The physicians on the performance improvement team assisted by piloting the discharge monitoring process on certain service units, she says, with a focus on improving the situation by initiating more timely discharges.
The effort developed into a competition between nursing units, McDaniel says, with the bed control office sending nurse managers a daily list of discrepancies between the time the discharge order was written, the time the patient left, and the time the bed control office was notified.
"We would take a med/surg unit and see how many pending discharges were sent down, compared to how many patients went home that day," she notes. "If there were eight discharges, did eight pendings come down?" (See graphs, 1, 2, and 3.)
Receiving early information on pending discharges allowed bed control staff to take a proactive look at what the bed availability would be all day, and notify the ED, the recovery room, and the outlying clinics as to that status, McDaniel says.
As the monitoring process continued, the performance improvement team decided to recognize the unit most compliant for the week, and then later, the month, she says. "When we decided to do it monthly, we would give a reward — tickets for free frozen yogurt to the entire staff of that unit — put up a big congratulations banner, and e-mail all the [hospital] directors."
To get credit, the unit nurses and clerks had to give notice of pending discharge and then follow up with the notice of discharge, she explains, with the notice given well in advance, preferably just after the physician writes the order. "The most frustrating thing for bed control is when four or five discharges get sent down at once," McDaniel adds. "You know a bus didn’t come and pick everybody up." Over time, she says, there has been a shift in discharge times, so that 46% of patients — rather than 60% — leave after 3 p.m. "It’s a slight shift, but enough so there are not as many patients waiting."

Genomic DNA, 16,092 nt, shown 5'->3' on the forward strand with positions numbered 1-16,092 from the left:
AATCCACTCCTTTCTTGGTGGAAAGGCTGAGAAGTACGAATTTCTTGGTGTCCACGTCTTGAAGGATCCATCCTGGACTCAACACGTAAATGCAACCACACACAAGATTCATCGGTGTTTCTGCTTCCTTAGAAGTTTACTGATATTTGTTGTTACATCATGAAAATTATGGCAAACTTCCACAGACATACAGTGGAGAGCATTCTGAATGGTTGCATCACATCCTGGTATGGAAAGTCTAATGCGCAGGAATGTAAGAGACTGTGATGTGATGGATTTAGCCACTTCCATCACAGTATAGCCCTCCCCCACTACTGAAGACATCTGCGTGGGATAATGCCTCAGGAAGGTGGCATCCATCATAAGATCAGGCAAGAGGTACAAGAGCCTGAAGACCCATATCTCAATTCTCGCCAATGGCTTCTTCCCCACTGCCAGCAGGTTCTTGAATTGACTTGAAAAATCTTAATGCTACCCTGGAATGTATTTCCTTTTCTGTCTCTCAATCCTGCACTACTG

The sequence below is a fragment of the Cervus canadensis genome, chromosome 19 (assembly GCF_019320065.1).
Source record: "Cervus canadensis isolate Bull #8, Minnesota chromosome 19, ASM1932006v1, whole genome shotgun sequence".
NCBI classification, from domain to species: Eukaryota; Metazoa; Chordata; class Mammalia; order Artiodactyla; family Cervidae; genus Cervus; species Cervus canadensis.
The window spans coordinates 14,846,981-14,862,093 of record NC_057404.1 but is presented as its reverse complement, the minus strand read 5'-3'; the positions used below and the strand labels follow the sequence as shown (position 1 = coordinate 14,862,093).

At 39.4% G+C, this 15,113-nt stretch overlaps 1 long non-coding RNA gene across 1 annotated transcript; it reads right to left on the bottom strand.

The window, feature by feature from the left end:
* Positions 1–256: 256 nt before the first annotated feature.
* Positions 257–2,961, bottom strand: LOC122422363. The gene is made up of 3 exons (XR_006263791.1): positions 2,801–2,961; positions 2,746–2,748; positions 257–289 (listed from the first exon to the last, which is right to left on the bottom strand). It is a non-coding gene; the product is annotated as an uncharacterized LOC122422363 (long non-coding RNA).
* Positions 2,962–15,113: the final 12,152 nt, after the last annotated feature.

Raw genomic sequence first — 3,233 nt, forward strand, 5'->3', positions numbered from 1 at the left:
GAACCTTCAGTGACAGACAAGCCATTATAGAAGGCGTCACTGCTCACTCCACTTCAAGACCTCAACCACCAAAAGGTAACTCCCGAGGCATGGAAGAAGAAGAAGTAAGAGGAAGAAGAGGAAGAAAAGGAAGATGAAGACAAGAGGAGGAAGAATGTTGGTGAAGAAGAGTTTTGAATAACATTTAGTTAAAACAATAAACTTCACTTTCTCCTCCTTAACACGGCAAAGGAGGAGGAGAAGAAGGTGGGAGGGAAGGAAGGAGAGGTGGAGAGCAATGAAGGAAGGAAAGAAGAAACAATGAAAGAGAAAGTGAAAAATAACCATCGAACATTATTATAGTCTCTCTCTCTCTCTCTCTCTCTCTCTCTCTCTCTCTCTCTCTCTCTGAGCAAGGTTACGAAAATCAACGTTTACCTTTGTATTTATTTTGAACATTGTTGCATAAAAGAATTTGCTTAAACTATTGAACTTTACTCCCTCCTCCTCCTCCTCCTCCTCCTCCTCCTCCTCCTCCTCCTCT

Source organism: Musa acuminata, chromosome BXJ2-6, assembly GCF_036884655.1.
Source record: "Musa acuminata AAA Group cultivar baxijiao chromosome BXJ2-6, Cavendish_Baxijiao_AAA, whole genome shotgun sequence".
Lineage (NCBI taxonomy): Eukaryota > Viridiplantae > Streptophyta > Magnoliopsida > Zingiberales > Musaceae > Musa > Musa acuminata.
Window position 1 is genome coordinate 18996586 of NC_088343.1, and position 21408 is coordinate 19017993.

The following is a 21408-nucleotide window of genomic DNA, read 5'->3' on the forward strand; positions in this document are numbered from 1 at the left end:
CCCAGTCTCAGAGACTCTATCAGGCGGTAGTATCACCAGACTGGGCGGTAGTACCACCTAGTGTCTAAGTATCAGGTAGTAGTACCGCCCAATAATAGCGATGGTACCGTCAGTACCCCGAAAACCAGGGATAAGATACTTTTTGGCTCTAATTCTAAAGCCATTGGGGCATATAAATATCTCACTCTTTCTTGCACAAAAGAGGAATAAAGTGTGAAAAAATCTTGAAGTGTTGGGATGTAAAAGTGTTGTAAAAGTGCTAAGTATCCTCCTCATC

From the admitting office perspective, notes Williams , understanding early in the day what the discharge activity will be has enabled her staff to get patients preregistered and admitted closer to 3 p.m. Overtime no longer is an issue, she says. "Staff come in and work their shifts. If a patient doesn’t arrive by 5 p.m., [the admission] just requires activation, because the person is already pre-admitted."
As an additional benefit, McDaniel says, "there is so much more communication between the bed control office and the charge nurses."
To keep that communication ongoing and active, in the past year, McDaniel has instituted bed meetings in three different locations. At 8:30 a.m., she or one of the nurses on the bed control staff, goes to a meeting at the pediatrics hospital that includes case managers, the charge nurses of each unit, and social workers, McDaniel explains. "Bed control brings the elective admissions list to the table, and [the other participants] bring a list of patients they think are going home.
"We make bed assignments based on the bed availability at that time, for scheduled admissions and any transfers from the intensive care unit [ICU]." Because she knew nurses would be reluctant to have a meeting scheduled during their busy morning time, McDaniel notes, she promised to keep it short and sweet. "We just do what we need to do, and we keep it to 15 minutes." As an added incentive, she sends a monthly report card to nurse managers, letting them know the attendance record of the charge nurses.
A similar meeting is then held in the lounge of the med/surg unit, and at 9 a.m., the process takes place in the ICU lounge, she says. "We talk to them about any patients coming to them off the operating room schedule and any who need to come out of the units."
By the time she gets back to her office at about 9:15 a.m., McDaniel says she has a pretty good idea of what the day will look like. "What these meetings have achieved over a year’s time is that everybody starts the day knowing what the hospital is about. It makes them so much more global, and they’re enjoying that. They don’t have that silo’ feeling."